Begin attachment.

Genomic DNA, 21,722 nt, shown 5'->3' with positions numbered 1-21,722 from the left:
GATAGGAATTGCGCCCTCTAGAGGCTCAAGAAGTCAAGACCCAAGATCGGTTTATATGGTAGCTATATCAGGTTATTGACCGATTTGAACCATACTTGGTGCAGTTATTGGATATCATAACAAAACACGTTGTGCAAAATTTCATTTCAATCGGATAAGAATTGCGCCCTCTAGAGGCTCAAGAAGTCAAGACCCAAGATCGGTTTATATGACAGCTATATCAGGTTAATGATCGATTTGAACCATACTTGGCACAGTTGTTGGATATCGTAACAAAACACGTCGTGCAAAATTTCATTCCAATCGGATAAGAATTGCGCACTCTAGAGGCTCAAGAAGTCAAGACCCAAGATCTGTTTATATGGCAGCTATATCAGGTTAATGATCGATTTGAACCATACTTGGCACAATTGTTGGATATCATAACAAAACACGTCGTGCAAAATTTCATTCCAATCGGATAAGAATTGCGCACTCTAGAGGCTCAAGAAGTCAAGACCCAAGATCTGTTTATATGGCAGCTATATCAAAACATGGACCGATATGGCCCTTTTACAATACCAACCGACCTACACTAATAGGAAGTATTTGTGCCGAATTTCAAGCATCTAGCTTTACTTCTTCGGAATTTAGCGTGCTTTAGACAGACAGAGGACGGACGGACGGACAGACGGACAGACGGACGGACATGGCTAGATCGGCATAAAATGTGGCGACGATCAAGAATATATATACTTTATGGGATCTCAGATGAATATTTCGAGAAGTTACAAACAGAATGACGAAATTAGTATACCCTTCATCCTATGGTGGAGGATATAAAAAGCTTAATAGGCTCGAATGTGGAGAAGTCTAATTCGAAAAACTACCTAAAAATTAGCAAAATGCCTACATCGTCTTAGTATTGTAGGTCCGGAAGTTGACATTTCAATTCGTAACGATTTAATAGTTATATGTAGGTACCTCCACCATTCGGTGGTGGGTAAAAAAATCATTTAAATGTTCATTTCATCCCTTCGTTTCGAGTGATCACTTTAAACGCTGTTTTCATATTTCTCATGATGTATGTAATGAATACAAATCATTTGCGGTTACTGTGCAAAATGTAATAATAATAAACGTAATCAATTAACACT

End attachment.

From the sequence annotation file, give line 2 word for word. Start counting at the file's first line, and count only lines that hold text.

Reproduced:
GATAGGAATTGCGCCCTCTAGAGGCTCAAGAAGTCAAGACCCAAGATCGGTTTATATGGTAGCTATATCAGGTTATTGACCGATTTGAACCATACTTGGTGCAGTTATTGGATATCATAACAAAACACGTTGTGCAAAATTTCATTTCAATCGGATAAGAATTGCGCCCTCTAGAGGCTCAAGAAGTCAAGACCCAAGATCGGTTTATATGACAGCTATATCAGGTTAATGATCGATTTGAACCATACTTGGCACAGTTGTTGGATATCGTAACAAAACACGTCGTGCAAAATTTCATTCCAATCGGATAAGAATTGCGCACTCTAGAGGCTCAAGAAGTCAAGACCCAAGATCTGTTTATATGGCAGCTATATCAGGTTAATGATCGATTTGAACCATACTTGGCACAATTGTTGGATATCATAACAAAACACGTCGTGCAAAATTTCATTCCAATCGGATAAGAATTGCGCACTCTAGAGGCTCAAGAAGTCAAGACCCAAGATCTGTTTATATGGCAGCTATATCAAAACATGGACCGATATGGCCCTTTTACAATACCAACCGACCTACACTAATAGGAAGTATTTGTGCCGAATTTCAAGCATCTAGCTTTACTTCTTCGGAATTTAGCGTGCTTTAGACAGACAGAGGACGGACGGACGGACAGACGGACAGACGGACGGACATGGCTAGATCGGCATAAAATGTGGCGACGATCAAGAATATATATACTTTATGGGATCTCAGATGAATATTTCGAGAAGTTACAAACAGAATGACGAAATTAGTATACCCTTCATCCTATGGTGGAGGATATAAAAAGCTTAATAGGCTCGAATGTGGAGAAGTCTAATTCGAAAAACTACCTAAAAATTAGCAAAATGCCTACATCGTCTTAGTATTGTAGGTCCGGAAGTTGACATTTCAATTCGTAACGATTTAATAGTTATATGTAGGTACCTCCACCATTCGGTGGTGGGTAAAAAAATCATTTAAATGTTCATTTCATCCCTTCGTTTCGAGTGATCACTTTAAACGCTGTTTTCATATTTCTCATGATGTATGTAATGAATACAAATCATTTGCGGTTACTGTGCAAAATGTAATAATAATAAACGTAATCAATTAACACT